Placebo Buttons?

A recent article suggested that many of the buttons/toggles that we experience in our daily lives...

The Development Of Social Monogamy In Mammals

Two papers published this week have proposed explanations regarding the evolution of social monogamy...

Easy Answers To World Problems

After reading another article by Alex Berezow ["The Arrogance of a Well-Fed Society"] insisting...

The Precautionary Principle Review

There is an interesting series of articles published by the Guardian discussing various aspects...

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Gerhard AdamRSS Feed of this column.

I'm not big on writing things about myself so a friend on this site (Brian Taylor) opted to put a few sentences together: Hopefully I'll be able to live up to his claims. "I thought perhaps you... Read More »

I recently read an opinion piece that suggests that concerns about human population growth are grossly overstated and that nothing of consequence is going to occur.
Consequently, no serious demographer believes that human population growth resembles cancer or the plague. On the contrary, the United Nations projects a global population of 9.3 billion by 2050 and 10.1 billion by 2100. In other words, it will take about 40 years to add 2 billion people, but 50 years to add 1 billion after that. After world population peaks, it is quite possible that it will stop growing altogether and might even decline.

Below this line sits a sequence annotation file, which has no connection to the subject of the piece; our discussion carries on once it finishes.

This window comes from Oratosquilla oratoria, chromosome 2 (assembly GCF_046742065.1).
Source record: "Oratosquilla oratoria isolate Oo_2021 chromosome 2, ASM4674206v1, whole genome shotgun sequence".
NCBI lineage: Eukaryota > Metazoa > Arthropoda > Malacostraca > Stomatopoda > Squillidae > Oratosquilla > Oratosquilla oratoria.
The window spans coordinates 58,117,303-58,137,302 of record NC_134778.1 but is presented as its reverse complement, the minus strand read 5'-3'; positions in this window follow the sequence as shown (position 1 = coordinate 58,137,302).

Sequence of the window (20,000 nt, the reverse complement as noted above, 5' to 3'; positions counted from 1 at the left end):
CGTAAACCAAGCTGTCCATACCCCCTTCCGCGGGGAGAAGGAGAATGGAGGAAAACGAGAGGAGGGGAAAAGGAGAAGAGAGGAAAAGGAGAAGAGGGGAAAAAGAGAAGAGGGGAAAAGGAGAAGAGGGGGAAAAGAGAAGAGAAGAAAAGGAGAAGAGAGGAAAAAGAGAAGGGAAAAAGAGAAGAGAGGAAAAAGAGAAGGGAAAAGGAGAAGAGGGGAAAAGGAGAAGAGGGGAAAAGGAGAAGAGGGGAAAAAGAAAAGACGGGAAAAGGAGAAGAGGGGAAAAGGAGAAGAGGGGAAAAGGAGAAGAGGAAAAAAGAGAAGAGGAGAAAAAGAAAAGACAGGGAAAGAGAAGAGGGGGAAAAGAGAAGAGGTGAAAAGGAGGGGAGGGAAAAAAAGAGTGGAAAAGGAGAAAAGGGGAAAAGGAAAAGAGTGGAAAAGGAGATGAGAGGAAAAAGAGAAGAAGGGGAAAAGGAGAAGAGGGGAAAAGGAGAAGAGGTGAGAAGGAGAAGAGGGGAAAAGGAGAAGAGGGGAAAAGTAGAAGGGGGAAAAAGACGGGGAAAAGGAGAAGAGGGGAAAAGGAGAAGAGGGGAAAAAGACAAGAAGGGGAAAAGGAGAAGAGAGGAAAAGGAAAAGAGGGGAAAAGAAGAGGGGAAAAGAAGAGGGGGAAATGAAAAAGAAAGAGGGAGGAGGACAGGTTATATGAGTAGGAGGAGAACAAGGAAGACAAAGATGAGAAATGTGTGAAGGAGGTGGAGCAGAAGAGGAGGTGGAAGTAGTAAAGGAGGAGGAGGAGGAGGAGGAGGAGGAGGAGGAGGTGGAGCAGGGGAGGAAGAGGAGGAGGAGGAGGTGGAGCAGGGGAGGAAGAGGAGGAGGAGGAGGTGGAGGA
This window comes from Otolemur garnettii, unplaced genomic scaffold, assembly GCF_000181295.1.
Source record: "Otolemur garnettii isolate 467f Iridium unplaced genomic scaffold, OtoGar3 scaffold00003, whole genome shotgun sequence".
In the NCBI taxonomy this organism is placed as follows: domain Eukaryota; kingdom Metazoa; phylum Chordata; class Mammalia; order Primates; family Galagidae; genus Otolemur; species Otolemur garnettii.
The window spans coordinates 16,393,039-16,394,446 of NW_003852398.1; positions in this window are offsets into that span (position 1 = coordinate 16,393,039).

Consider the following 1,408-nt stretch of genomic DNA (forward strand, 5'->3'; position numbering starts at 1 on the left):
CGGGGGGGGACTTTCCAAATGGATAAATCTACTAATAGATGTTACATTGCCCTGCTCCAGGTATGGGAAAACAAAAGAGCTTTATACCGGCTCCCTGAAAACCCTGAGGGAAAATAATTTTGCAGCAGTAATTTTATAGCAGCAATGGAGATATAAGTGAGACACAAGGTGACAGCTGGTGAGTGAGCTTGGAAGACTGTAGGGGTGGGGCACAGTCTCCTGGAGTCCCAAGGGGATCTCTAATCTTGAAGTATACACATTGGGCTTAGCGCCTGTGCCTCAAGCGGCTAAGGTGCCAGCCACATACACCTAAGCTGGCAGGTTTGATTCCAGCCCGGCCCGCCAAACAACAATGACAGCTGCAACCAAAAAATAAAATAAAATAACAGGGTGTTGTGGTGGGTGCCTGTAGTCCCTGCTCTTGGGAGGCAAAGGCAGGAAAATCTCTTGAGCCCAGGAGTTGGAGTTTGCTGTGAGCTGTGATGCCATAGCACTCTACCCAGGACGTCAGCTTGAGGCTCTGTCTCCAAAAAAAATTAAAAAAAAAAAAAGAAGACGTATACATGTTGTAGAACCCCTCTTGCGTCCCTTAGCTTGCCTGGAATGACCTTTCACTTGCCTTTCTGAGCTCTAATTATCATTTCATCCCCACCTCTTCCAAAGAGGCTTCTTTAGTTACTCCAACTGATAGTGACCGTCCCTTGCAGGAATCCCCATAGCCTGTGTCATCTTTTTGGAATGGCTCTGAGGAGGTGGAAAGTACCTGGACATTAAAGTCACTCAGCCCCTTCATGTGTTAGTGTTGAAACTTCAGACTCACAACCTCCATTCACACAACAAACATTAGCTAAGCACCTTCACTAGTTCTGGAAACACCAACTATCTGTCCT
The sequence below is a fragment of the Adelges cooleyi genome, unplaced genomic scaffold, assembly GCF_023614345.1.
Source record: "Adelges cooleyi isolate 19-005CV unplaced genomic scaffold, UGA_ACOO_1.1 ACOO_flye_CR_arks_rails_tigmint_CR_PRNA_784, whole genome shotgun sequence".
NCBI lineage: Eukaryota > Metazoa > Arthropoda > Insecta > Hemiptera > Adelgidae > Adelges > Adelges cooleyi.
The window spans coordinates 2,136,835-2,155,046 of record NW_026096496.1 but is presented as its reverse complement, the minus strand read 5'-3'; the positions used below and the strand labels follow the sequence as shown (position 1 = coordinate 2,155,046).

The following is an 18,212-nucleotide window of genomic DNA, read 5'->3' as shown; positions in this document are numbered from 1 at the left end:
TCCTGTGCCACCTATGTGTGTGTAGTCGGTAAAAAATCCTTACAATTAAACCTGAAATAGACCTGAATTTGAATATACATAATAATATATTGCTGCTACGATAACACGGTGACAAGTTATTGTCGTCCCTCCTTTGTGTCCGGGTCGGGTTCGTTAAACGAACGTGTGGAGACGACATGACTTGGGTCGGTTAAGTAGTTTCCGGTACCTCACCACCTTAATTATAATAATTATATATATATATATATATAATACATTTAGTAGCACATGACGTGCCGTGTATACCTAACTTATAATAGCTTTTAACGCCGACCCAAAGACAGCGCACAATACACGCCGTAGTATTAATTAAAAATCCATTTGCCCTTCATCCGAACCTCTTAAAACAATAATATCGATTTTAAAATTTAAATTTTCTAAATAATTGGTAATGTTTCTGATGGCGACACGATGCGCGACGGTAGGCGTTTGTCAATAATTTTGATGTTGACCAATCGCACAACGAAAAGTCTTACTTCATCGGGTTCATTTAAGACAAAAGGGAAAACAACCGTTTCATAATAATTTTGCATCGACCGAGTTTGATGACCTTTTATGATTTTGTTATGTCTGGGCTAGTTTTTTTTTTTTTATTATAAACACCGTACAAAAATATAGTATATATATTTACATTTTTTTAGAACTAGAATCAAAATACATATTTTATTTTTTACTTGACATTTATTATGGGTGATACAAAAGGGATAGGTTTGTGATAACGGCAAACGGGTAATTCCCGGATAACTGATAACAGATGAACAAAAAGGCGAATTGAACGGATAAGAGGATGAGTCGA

Almost two years ago, I wrote an article entitled "What is life - Part 1" describing various aspects of life that dealt with the issues of "intent" and "purpose".  These are obviously heavily loaded terms, and represent a tremendous difficulty in defining life and trying to come to terms with the obvious and yet inexplicable behaviors we see.

Yet, we all recognize this type of behavior and biology even uses the term teleonomy to characterize this (1).
To many, DNA represents the definitive code which governs all life.  It has been compared to a sophisticated computer program from which every aspect of an individual organism is built.

Equally it has been stated that DNA is not destiny, so there is some basic recognition that DNA is not the absolute arbiter of everything biological.
Much has been made of recent efforts to address the gun control issue, in the wake of the shootings of school children in Newtown, Ct.  While the media plays up the controversy, and various pundits go through the motions of bringing various pro/anti gun advocates on their programs, we find that the entire process is an elaborate illusion designed to make people believe that something serious is afoot.

Of course, that's the beauty of illusions.  You can imagine that people are actually serious, while you miss the sleight of hand that ensures that nothing actually gets done.
Any time the subject of taxes comes up with respect to economics we are invariably treated to examples such as the following, to illustrate how government revenue has an effect on the economy.  Of course, this is all smoke and mirrors nonsense, but nevertheless it seems plausible enough so that many people don't consider the absurdity of these examples.

In the first instance, we are treated to the supposition of what society would be like without taxation.
While one can't reasonably assume all corporations are corrupt, it is little wonder why so many people are adopting a much more cynical attitude.  

HSBC got their hand slapped.  Of course, none of those responsible were charged with anything.

AIG ex-CEO manages to reflect its disdain for tax payers (1).